In his most private space, Vincent had fearlessly unveiled his most private self, stripped of all pretence, where a bed is a bed and yet so much more. A few moments in its presence brings the awareness of an ephemeral calm, the kind that suffuses with intense life just before a storm.
Why should we take the effort and expense to visit art galleries, to look at paintings on walls, when we can enjoy high-resolution digital versions from the comfort of our computer screens? Virtual tours offer unprecedented seamless access to the finest museums in the world. We are able to study paintings at close quarters, to zoom in to arbitrary details, to gaze at them as long as we want, as often as we choose. Is there anything to recommend standing before a painting, beyond the possibility of studying its sheer materiality, or perhaps the sentimentality of seeing the ‘original’? I found my answer in Vincent’s bedroom.
On 29 July 2020, it will be 130 years since the Dutch post-impressionist painter Vincent Willem van Gogh [1853-1890] died of a self-inflicted bullet injury. Although his contemporaries expressed mixed opinions about his artistic calibre (only one painting sold in his lifetime), Van Gogh’s canvases have proved to be remarkably resilient in their public visibility. The wilt in ochre sunflowers, the waves in cypress trees, the swirls in a starry night sky, the unflinching gaze of several self-portraits — with a straw hat or with bandaged ear, the same wounded expression on a desolate man — these have become among the most recognised images in the world. His paint, layered, dabbed, twirled thick on the canvas, coaxes the eye to travel in myriad planes all at once, hypnotic patterns that beg the viewer’s involvement, her surrender to the artist’s passionate inhabitation of a visual moment.
A testimony to Van Gogh’s continued popularity is the Van Gogh Museum in Amsterdam, the largest collection of the artist’s work, where tickets are sold in advance and traffic of visitors carefully distributed through each day, most slots filled to maximum capacity. The museum was on my itinerary too while on a recent Erasmus scholarship to the Netherlands, but I did not expect any surprises — my familiarity with Van Gogh canvases had spanned over two decades, not only from reading about his life and looking at his images carefully, repeatedly, but from my efforts to learn oil painting by making reproductions of his canvases. Those copies were both pedagogical exercises and personal tributes. When you look at a canvas long enough, try to reproduce every stroke, even the parts you discern as struggles for the artist, you inhabit another consciousness, perhaps even glimpse an aesthetic from within itself. At a time when I was struggling to write my early novels (in my late twenties), searching for the shape of a voice in a solitary pursuit, it was comforting to turn to a dead artist’s tempestuous life and output, and it brought a familiarity like no other. There was, of course, the Van Gogh celebrated by the world, and then there was my Vincent, an informed personal version. Yes, it is fair to say that I did not expect the museum to show me anything that I did not already know about Vincent. And yet something unexpected happened to me when I stood by a canvas that is popularly known as ‘The Bedroom’ or ‘Bedroom in Arles’.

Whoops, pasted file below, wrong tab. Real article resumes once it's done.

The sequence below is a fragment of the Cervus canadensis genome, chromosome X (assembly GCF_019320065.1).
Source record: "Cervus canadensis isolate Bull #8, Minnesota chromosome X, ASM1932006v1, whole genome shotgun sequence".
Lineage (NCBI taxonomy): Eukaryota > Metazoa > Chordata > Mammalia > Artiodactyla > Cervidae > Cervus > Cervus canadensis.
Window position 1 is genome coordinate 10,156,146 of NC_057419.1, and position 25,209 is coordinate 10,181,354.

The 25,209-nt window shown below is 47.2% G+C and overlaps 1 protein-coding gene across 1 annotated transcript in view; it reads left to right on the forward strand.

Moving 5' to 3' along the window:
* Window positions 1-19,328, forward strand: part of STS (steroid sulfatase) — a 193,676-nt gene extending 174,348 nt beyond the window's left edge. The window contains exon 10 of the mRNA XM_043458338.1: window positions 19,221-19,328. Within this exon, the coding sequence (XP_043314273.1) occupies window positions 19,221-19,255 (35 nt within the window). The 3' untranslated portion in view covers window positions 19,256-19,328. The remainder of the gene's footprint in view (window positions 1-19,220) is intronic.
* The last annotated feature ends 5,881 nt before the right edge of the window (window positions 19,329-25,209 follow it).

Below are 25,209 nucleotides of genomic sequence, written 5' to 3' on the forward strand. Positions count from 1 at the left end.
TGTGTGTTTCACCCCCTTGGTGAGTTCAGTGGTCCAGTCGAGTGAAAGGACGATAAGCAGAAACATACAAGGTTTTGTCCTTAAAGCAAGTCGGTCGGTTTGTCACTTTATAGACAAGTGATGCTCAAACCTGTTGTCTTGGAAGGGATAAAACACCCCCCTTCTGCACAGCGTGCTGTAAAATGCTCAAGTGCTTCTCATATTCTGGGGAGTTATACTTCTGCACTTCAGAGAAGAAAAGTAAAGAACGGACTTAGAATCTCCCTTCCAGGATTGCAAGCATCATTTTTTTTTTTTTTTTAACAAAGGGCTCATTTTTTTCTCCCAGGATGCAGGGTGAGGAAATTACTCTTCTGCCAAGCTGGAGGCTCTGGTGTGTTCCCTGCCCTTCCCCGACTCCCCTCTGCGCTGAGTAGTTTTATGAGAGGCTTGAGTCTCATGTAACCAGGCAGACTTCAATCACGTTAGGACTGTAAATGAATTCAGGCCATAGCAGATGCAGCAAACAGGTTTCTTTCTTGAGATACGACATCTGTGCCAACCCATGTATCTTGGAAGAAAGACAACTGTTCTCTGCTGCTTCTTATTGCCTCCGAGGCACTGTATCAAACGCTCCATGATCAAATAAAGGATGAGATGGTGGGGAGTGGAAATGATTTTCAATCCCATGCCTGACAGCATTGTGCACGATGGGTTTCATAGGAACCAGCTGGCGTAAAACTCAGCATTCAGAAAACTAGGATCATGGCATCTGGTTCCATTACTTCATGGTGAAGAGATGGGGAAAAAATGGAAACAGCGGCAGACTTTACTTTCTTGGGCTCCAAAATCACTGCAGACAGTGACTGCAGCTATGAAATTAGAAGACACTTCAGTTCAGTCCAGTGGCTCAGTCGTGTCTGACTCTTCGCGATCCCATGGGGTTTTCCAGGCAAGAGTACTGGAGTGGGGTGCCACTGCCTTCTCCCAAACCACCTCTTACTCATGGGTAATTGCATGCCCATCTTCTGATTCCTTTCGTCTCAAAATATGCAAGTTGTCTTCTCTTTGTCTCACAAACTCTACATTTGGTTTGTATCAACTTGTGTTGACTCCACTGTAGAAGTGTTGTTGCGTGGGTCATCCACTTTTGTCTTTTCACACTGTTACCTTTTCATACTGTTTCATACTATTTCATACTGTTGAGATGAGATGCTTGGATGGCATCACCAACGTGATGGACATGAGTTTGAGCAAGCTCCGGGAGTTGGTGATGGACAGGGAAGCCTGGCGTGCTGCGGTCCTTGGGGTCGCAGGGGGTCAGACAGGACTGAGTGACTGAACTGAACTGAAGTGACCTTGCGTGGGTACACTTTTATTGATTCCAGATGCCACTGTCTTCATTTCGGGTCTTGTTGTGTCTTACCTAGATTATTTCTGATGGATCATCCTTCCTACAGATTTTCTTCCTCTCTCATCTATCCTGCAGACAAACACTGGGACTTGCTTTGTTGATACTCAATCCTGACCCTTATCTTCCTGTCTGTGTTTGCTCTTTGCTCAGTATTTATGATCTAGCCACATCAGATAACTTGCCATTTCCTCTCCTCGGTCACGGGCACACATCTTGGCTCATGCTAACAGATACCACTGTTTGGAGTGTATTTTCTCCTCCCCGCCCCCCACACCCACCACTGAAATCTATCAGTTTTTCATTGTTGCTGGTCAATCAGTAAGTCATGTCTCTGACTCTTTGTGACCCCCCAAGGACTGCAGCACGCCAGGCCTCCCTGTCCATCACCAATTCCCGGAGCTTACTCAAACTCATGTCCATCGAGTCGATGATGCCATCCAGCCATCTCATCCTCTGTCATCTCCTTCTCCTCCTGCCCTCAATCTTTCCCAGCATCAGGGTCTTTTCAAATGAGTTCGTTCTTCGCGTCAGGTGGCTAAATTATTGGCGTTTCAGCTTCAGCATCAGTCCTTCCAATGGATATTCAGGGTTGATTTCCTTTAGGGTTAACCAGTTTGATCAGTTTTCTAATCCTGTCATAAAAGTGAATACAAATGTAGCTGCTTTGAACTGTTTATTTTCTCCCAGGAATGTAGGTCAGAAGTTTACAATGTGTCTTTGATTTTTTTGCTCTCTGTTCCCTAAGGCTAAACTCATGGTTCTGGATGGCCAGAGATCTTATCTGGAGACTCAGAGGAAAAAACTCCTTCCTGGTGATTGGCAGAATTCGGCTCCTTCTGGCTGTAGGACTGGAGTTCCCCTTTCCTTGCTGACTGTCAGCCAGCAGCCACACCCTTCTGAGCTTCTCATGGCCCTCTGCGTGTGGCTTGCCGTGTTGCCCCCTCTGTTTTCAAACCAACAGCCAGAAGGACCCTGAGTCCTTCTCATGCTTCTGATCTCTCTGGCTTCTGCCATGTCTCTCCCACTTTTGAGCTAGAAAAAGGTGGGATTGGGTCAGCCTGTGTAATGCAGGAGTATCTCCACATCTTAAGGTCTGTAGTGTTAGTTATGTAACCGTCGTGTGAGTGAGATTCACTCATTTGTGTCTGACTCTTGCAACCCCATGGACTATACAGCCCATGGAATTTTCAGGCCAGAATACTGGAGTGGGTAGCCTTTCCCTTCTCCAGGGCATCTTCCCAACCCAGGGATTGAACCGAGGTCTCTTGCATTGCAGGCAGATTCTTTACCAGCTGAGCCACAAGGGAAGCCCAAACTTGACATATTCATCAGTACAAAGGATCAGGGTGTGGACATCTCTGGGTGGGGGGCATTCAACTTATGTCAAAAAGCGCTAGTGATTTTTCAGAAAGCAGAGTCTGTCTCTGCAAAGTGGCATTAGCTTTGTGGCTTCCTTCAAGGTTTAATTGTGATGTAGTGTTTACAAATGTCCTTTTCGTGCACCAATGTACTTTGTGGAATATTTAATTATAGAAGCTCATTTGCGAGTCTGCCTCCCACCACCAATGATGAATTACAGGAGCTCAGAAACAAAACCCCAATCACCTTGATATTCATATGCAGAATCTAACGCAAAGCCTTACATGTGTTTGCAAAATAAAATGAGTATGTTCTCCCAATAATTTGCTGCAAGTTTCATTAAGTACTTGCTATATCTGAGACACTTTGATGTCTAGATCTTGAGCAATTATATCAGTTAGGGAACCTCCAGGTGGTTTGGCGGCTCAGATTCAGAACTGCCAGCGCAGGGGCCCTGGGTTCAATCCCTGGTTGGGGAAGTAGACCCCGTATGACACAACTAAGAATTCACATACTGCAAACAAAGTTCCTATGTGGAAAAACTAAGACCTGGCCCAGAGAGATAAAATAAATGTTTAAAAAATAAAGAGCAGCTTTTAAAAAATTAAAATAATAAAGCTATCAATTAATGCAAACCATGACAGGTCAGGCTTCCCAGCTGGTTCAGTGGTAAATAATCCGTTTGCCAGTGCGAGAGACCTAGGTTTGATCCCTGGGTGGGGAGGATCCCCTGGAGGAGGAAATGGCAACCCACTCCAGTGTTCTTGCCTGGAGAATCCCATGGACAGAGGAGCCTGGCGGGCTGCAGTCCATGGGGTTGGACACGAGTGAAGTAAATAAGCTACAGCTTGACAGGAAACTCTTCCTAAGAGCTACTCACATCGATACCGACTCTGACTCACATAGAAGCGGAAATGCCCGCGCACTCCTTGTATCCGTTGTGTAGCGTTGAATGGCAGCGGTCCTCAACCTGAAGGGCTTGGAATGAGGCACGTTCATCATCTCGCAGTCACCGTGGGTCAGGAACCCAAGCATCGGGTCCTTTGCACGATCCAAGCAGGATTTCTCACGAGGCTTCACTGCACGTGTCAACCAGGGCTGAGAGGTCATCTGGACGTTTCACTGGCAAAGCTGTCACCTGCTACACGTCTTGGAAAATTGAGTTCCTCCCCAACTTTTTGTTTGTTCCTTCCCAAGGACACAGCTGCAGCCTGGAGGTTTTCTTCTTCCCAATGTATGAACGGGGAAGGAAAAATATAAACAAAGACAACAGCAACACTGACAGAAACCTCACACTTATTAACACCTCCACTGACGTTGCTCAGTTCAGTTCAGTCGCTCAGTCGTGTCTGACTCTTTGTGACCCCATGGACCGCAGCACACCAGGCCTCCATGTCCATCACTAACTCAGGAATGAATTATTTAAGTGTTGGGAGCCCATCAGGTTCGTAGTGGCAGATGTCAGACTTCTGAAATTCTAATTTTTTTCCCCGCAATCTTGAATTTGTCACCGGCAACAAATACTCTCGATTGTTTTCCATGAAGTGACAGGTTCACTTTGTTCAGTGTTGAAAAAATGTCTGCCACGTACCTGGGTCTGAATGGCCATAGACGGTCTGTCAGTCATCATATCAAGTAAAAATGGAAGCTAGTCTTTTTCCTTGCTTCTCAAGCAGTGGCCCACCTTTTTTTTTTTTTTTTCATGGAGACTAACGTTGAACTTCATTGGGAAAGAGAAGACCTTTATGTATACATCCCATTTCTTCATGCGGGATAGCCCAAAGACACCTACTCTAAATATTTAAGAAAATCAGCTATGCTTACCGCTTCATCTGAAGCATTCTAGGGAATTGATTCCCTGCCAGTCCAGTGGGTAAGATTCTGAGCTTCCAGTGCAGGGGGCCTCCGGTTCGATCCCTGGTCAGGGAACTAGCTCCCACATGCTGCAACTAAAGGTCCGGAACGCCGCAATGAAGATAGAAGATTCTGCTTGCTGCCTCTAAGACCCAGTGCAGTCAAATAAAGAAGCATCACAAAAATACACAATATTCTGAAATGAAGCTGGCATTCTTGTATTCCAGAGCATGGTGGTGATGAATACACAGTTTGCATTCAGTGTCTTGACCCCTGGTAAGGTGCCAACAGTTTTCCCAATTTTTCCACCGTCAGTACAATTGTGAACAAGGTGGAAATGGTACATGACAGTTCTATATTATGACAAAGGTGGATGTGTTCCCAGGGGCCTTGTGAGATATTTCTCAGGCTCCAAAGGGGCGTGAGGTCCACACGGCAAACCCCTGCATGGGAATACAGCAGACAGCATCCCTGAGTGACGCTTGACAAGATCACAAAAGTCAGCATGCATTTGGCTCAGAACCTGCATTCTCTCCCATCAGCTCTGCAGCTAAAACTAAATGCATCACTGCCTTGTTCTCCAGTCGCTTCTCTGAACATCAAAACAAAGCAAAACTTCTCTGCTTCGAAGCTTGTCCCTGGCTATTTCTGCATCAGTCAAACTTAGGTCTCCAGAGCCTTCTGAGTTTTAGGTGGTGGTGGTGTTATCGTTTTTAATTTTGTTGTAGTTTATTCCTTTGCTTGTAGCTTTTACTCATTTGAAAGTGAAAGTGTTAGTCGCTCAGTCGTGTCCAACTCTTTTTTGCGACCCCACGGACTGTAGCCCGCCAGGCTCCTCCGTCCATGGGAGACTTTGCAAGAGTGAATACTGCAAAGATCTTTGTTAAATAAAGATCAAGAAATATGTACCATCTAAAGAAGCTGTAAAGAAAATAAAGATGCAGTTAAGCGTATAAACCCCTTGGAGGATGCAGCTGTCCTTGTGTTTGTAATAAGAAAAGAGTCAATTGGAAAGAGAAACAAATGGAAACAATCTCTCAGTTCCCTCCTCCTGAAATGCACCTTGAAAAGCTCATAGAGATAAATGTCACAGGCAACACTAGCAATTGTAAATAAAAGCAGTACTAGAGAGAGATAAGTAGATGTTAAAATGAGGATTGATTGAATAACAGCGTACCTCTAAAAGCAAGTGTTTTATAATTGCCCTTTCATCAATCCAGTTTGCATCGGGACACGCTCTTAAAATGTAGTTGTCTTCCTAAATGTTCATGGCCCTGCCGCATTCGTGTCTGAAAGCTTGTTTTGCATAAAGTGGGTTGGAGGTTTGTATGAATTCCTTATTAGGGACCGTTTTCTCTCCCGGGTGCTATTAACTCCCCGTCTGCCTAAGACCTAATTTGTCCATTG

The story of The Bedroom is best understood if we know something of Vincent’s life. Vincent took his time to announce art as his calling – 27 years is indeed rather old for a nineteenth-century art world that valorized child prodigies and put teenagers to apprenticeship. There was little support from the family for the new career, but Vincent quit his job with an art dealer and started to practise drawing with a desperation that only comes to those who start late and want to catch up with their peers. In his early thirties, Vincent moved to Paris to join his devoted brother Theo who had a job in the art business. It was in Paris that Vincent came in contact with the excitement of ongoing impressionist innovations in painting – canvases suffused with bursts of colour and light, perspectives teased beyond strictures of realism (the conventional primacy of the line in a drawing) to a fluid modernist sensibility (brush strokes and dabs replacing the line). This language of articulating life and art made sense to Vincent, the colours on his palette changing from brooding earth to luminous primaries, his forms building dimension. At the same time, Vincent felt the need to explore his own style, and that is when he headed to Arles, a town in the south of France. He dreamt of inviting artists to join him there, starting with his friend and fellow artist Paul Gauguin, to paint together in sunlight (rather than the studio) and incubate overlapping creative visions – in other words, an artist’s colony that would remain utopic and unrealized.